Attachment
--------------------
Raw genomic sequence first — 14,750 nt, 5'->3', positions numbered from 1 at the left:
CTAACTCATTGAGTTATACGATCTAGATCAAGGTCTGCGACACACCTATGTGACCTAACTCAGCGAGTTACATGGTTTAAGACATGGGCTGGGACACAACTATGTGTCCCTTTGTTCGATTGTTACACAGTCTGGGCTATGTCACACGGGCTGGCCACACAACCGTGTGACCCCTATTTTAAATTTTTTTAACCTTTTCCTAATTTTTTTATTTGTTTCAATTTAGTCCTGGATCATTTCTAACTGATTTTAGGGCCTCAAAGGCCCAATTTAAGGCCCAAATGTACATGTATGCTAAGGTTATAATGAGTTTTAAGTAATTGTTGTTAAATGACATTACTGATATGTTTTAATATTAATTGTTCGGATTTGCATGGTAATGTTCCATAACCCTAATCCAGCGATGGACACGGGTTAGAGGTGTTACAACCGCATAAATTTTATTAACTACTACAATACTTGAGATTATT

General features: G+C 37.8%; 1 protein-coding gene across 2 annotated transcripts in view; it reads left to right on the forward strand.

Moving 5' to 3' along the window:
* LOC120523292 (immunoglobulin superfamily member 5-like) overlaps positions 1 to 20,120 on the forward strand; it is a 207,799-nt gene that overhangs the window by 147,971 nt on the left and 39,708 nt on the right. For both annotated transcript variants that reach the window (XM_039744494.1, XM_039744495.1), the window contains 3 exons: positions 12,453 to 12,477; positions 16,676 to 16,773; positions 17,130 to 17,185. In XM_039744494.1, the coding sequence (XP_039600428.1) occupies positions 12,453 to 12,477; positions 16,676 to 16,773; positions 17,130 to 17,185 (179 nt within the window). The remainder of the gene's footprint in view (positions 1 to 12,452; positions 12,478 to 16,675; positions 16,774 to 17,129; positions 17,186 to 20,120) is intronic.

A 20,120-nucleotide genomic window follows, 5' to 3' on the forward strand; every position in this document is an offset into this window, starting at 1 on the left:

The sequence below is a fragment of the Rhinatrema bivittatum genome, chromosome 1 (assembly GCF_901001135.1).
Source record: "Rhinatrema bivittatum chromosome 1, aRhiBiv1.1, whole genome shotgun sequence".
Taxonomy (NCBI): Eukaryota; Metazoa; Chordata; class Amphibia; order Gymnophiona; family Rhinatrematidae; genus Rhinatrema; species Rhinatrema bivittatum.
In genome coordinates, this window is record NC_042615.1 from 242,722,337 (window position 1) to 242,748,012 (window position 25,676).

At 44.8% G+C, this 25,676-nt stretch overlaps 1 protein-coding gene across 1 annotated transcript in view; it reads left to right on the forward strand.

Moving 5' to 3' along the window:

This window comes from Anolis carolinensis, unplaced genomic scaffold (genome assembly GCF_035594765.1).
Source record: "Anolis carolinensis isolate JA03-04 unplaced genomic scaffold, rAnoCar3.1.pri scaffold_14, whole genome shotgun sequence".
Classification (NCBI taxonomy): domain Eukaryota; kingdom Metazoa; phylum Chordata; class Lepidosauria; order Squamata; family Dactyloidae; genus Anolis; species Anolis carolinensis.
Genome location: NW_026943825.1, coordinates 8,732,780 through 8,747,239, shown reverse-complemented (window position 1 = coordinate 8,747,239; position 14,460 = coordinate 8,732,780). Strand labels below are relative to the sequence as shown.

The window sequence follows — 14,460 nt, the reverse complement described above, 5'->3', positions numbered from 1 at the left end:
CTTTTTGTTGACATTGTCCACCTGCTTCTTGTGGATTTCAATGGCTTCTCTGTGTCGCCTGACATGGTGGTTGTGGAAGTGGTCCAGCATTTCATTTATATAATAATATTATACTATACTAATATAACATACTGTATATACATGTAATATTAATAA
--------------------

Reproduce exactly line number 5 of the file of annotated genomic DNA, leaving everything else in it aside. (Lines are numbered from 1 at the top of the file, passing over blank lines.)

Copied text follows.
* LOC120523292 (immunoglobulin superfamily member 5-like) overlaps positions 1 to 20,120 on the forward strand; it is a 207,799-nt gene that overhangs the window by 147,971 nt on the left and 39,708 nt on the right. For both annotated transcript variants that reach the window (XM_039744494.1, XM_039744495.1), the window contains 3 exons: positions 12,453 to 12,477; positions 16,676 to 16,773; positions 17,130 to 17,185. In XM_039744494.1, the coding sequence (XP_039600428.1) occupies positions 12,453 to 12,477; positions 16,676 to 16,773; positions 17,130 to 17,185 (179 nt within the window). The remainder of the gene's footprint in view (positions 1 to 12,452; positions 12,478 to 16,675; positions 16,774 to 17,129; positions 17,186 to 20,120) is intronic.